Meet the ‘Neigh’ bours……


Just your average Saturday morning

I love a challenge. I love doing anything for the first time that I’ve never done before. “What’s the point in living if you don’t feel alive” as a Bond villain once said (answers on a postcard peeps!) And if you can’t do things you don’t do at home when you are in your French holiday home, then when can you? Which is how I came to take up horseriding….And force my sons to do so too.

In the next village to ours, Lafitole – population 454 (a throbbing metropolis compared to Gensac with its population of 85 and that includes us!) is a Riding Stable. And not just any riding stable but a WESTERN riding stable. I had hoped this meant people like Ray Krebbs from Dallas would be wandering around in Stetsons, but what it actually means is you ride on horses with western saddles – and the technique is a bit different to English riding. Sadly, no bucking broncos or inter-famial fights at annual BBQs – well not so I’ve experienced yet!

Growing up in relatively rural Northumberland, I was surrounded by girls at school who rode. Who were obsessed with horses – many of them had their own ponies and I was determined not to join their gang. Like Lena Dunham to their Blake Lively, this was not a pursuit for me. And so, I stubbornly got to the age of 42 without having learnt to ride. The last time I was on a horse was probably when I went outward bounding with the school aged 12. But a chance meeting at our local wood (this is how we roll in SW rural france!) with Sonia who runs Western Paradise, the riding stables in Lafitole, persuaded me that we should all give it a go.

So on Saturday mornings when in France, I began dropping the boys off with Sonia and a collection of french children (mainly girls but I have told the boys this is because there are NO boys in Lafitole or Gensac except them.) They don’t seem convinced but as they don’t speak good enough french they cannot confirm or deny this and those french girls boss them around in french so much they are terrified to object.


The only boys in the village!

And then one Saturday, Sonia suggested I come too and saddled up a larger horse for me to ride around the fields of Lafitole with her and six children including my own. And I loved sitting on a horse and riding around our neighbourhood. Through sunflower fields in Summer and woods in winter. Shouting Bonjour to locals as we ride past. Down to the lake where we play Pooh Sticks but this time on horseback and while we ride, I teach Sonia english to help with her ex pat customers and she teaches me french for saddle, bridle and reigns (all useful stuff should I find myself in Kentucky with a frenchman) and we chat about her baby or my boys.


A horse called ‘Chanel’

And although my boys complain a bit about ‘having to go horseriding’ I think deep down they quite like the ritual and when Sonia and the bossy french girls make them groom the horses before and after, clean the bits with toothbrushes and carry the heavy saddles back to the saddlery, I’m convinced this is all what constitutes – life experience. Plus, it stops them playing Minecraft or watching youtube. And it means that I have a ‘friend’ in France. A french friend who I look forward to seeing for a chat, in french. Now if only I could find a paragliding centre nearby…..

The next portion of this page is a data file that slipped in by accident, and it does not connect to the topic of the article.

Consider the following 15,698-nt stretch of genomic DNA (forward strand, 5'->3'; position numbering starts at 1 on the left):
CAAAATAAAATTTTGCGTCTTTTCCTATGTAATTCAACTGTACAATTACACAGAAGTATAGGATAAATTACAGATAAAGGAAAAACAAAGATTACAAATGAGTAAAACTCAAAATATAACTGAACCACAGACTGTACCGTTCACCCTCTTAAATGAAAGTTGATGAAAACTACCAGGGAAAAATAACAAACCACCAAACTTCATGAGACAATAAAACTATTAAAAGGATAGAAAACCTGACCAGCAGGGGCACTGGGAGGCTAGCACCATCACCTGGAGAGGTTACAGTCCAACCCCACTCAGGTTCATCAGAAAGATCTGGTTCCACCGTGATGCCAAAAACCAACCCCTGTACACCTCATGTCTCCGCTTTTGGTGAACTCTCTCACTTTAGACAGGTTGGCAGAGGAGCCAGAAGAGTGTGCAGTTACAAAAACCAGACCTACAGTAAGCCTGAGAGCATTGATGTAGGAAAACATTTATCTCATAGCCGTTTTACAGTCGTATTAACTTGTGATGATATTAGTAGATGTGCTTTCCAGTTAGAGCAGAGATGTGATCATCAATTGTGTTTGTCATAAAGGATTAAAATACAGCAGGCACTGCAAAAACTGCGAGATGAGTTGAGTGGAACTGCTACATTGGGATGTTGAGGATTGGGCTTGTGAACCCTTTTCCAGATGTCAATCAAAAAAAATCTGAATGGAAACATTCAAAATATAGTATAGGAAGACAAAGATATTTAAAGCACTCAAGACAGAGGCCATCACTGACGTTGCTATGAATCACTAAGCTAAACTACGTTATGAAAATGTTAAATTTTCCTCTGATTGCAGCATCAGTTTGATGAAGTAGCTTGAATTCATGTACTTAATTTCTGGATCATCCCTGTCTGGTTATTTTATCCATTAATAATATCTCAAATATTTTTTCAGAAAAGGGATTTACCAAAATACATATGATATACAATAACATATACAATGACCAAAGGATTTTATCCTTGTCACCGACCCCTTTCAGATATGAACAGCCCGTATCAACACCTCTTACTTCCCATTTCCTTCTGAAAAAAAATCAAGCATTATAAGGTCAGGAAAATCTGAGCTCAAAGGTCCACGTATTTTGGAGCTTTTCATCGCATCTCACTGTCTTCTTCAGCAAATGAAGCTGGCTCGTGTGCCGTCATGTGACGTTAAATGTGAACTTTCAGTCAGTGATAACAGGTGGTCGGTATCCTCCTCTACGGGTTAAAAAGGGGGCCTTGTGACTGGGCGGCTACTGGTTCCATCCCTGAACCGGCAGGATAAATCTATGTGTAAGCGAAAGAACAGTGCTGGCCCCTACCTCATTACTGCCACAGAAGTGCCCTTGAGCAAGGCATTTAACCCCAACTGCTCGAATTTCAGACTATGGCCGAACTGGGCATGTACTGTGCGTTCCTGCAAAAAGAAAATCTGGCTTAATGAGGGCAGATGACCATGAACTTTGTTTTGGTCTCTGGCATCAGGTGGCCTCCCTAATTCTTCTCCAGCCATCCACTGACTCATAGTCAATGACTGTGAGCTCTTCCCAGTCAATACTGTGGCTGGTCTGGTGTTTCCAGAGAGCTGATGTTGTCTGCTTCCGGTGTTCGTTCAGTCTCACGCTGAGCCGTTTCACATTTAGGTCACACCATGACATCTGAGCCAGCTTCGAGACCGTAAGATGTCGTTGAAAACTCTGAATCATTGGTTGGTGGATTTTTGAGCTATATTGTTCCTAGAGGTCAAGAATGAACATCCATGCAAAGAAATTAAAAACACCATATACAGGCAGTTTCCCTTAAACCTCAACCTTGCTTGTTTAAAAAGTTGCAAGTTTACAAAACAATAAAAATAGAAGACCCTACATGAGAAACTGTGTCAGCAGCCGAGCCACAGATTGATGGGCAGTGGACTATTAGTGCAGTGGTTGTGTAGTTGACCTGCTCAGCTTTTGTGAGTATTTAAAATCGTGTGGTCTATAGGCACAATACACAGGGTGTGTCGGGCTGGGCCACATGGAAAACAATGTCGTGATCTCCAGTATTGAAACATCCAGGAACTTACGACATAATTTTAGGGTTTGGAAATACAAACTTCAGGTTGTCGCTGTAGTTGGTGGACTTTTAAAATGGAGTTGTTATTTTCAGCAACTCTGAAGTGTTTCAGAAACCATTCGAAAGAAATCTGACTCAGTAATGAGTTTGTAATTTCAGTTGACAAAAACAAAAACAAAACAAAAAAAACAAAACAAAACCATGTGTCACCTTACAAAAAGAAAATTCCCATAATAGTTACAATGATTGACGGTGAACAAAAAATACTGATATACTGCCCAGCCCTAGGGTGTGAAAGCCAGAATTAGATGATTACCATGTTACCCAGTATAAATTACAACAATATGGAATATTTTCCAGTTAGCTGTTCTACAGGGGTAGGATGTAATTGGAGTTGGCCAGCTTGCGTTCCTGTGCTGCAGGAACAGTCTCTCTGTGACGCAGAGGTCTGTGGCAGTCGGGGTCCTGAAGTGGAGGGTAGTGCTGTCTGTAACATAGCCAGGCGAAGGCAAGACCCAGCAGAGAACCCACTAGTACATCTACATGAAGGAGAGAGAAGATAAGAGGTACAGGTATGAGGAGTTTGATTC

A load of old pony!








Lets look on the postive!


You’re welcome

I am sometimes accused of moaning. I know? Fancy that. My husband says I complain too much about things and says I need to be more ‘half full’. My friend, and former boss Meribeth who is Canadian and thus I suspect born with inherent positivity starts most sentences with “you know, you gotta look at the positive..” and I really do try. And our great friends Johnny and Ana Maria who were about to arrive at Maison Blanche for New Year are great examples of ‘happy people’. Maybe they moan behind closed doors – in fact maybe they are both perpetually morose when not round at our house or entertaining us at theirs, but I doubt it. Ana Maria is Columbian and refers to everyone as ‘my darling’ or ‘amore’. Perhaps if we had one word for ‘loved one’ in english maybe we’d all be happier and more positive.

And so our gorgeous, positive friends came to stay for new year and they were the perfect guests to see our ‘almost quite nice’ house as they are fellow lovers of renovation projects AND some of the most stylish people I know when it comes to interiors. And, er relentlessly positive. They loved our newly decorated dining room. They cooed over our half finished salon with the peeling walls and no floors. Ana Maria played Cluedo for hours with the boys (they have two boys Thomas and Alberto who my kids have known since they were all born in houses next door to one another – not literally – it wasn’t Angela’s Ashes, we just lived next door to each other at that time!) and we even persuaded all our children to look positively on a massive walk around a frozen lake at Gavarnie


It is THIS much fun here honestly kids

And even when it rained and was cold and wet Peter managed to achieve the one thing he’d wanted to do since we got the house – host a screening of The Italian Job using his 16mm projector. I bought the projector quite cheaply on ebay as a gift for him not realising that to buy 16mm film is ferociously expensive. As a consequence, The Italian Job is the only film we have and setting it all up requires a lot of effort, so we’d never actually bothered – until now! And the boys all snuggled under a duvet in our half renovated salon while Michael Caine attempted to ‘blow the bloody doors off’ and the adults opened a bottle of champagne to see in the New Year. And even I was forced to admit that things really had turned out nice again.